Which iterators should you pick as a Kotlin developer?

Last Update : 15 September 2019

Kotlin has brought us new ways to write iterators by implementing directly functional methods like map, fold, filter, and plenty of others on the Iterable interface. Since Kotlin developers can use the Kotlin standard library and the Java standard library when working on the JVM, it can be confusing to decide which one to use, as Java has many useful features, such as Java Streams.

Let’s look at a few of the popular Iterators options available to solve a simple problem: count integers occurrences in a list, and we will generalize from there to decide which option you should use and when.

For example, given the list (1,2,2,3), the method should return {1: 1, 2: 2, 3: 1}.

As a developer, you want to write code that is easy to understand, easy to maintain, and performant, these will be the criteria of our evaluation.

Implementing your algorithm

Algorithmically speaking, it appears that a good solution is to go through the elements of the list, keeping a map of the items seen so far and increment it for each item since this algorithm has a time complexity in O(n).

Let’s implement this solution in Java:

The method’s code is quite long meaning it could be difficult to maintain and difficult to understand, still, the code only uses one basic API (HashMap) and does not require any specialized knowledge to be understood.

Let’s implement the same method in Kotlin:

In Kotlin, the code still only uses one API (HashMap) and is very similar to its Java counterpart.

Java 8 Streams

Streams brought to Java the ability to work on Iterables with functional programming style methods. They work great because they are asynchronous by default and allow the collector to compute only what it needs.

There isn’t too much code produced but reading it requires knowledge of Streams and Collectors that might be a bit confusing for developers that are new to Java. The code is easy to maintain.

A great feature with Java stream is parallelStream that allows developers to run the execution on all available cores when it is possible without any specific implementation.

Kotlin Iterables

Kotlin functional methods on the Iterable interface is the simplest way to iterate in Kotlin. It is very intuitive as it simplifies the functional style of Java Streams. It does not include the complexity of Streams and Collectors as the functional methods are implemented directly on the Iterable class.

This option produces the best code. It is concise, very expressive, and maintainable. Performance-Wise, it is run synchronously, and the performance can be improved a bit if run asynchronously thanks to the asSequence method.

The speed test

To determine which option is the fastest in terms of performances I did the test on my machine: Macbook Pro 2018 with 2.6 GHz Intel Core i7 and 16 GB 2400 MHz DDR4 under Mac OS Mojave 10.14.5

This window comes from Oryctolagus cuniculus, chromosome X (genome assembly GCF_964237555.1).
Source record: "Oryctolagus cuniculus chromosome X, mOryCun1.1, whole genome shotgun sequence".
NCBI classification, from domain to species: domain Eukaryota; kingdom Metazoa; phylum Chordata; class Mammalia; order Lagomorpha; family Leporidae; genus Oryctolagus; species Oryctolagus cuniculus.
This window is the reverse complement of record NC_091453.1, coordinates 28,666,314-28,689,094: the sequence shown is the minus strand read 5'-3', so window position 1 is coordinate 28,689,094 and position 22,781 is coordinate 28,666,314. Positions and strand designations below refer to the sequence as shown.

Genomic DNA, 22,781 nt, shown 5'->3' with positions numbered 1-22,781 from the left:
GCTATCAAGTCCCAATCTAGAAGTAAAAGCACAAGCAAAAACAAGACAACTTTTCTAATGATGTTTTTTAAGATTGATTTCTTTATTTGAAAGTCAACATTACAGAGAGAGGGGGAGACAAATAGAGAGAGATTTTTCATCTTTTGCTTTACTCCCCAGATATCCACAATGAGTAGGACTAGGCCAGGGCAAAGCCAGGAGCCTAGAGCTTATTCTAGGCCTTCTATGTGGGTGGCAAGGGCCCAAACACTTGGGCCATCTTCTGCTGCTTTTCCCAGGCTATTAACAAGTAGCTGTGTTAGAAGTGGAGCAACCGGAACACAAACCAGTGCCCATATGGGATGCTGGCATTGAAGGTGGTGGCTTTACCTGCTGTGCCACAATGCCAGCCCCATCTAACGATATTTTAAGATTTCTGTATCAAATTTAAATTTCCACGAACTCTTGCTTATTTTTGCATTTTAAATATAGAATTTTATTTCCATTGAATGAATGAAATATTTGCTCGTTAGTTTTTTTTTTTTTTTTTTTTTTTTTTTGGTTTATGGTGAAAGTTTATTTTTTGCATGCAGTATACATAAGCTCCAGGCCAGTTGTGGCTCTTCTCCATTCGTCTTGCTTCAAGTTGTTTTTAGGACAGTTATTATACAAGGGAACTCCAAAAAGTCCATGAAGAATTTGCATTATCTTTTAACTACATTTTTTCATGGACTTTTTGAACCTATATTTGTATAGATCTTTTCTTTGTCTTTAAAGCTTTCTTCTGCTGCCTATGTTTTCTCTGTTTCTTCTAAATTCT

I measured the time of execution of each method with various list sizes and averaged it by doing it ten times to limit the variance. You can replicate the test using the code on the github.

After experimenting with the different Iterable methods, we get the following results (the lower the time, the better the performance).

Kotlin Iterators

We find the following results with small list sizes:

Kotlin Iterators (1)

What we learned:

  • The parallel solution aside, optimization for this problem is not obvious. For example, we could expect Kotlin Hashmap and Java Hashmap to produce the same bytecode and hence to have the same execution time while for an extensive list, it appeared that the Java Hashmap was the best single-core performing solution while Kotlin Hashmap was the worst.
  • Java 8 Stream is excellent for parallelization. Once there is a Java 8 Stream implementation, the parallelization on a machine is simple, the developer needs to replace stream into parallelStream to make huge performance gain while it would be possible for custom implementation, the cost of development would be much higher.
  • The simplest solution is Kotlin Iterables, its syntax being the shortest, the most understandable while remaining maintainable. Performance-wise, it is in the average of other single-core implementations. The only problem with this solution is the impossibility to run the method on more than one CPU.


When having to work with Iterators on Kotlin, you should go with Kotlin Iterables as it is the option that produces the cleanest code, since it is easy to understand, to maintain, and to write.

Sometimes developers deal with a critical and extensive computation and face performance issues, in this case, they should optimize their solutions in terms of performances, Java Streams offer a great way to parallelize at the price of a code that is less readable for Kotlin developers. Java Parallel Streams limit being that it can only parallelize on one machine.

The Java Parallel Stream should boost your application, but if that is still not enough, you should consider clustering up your computation with a solution such as Apache Spark.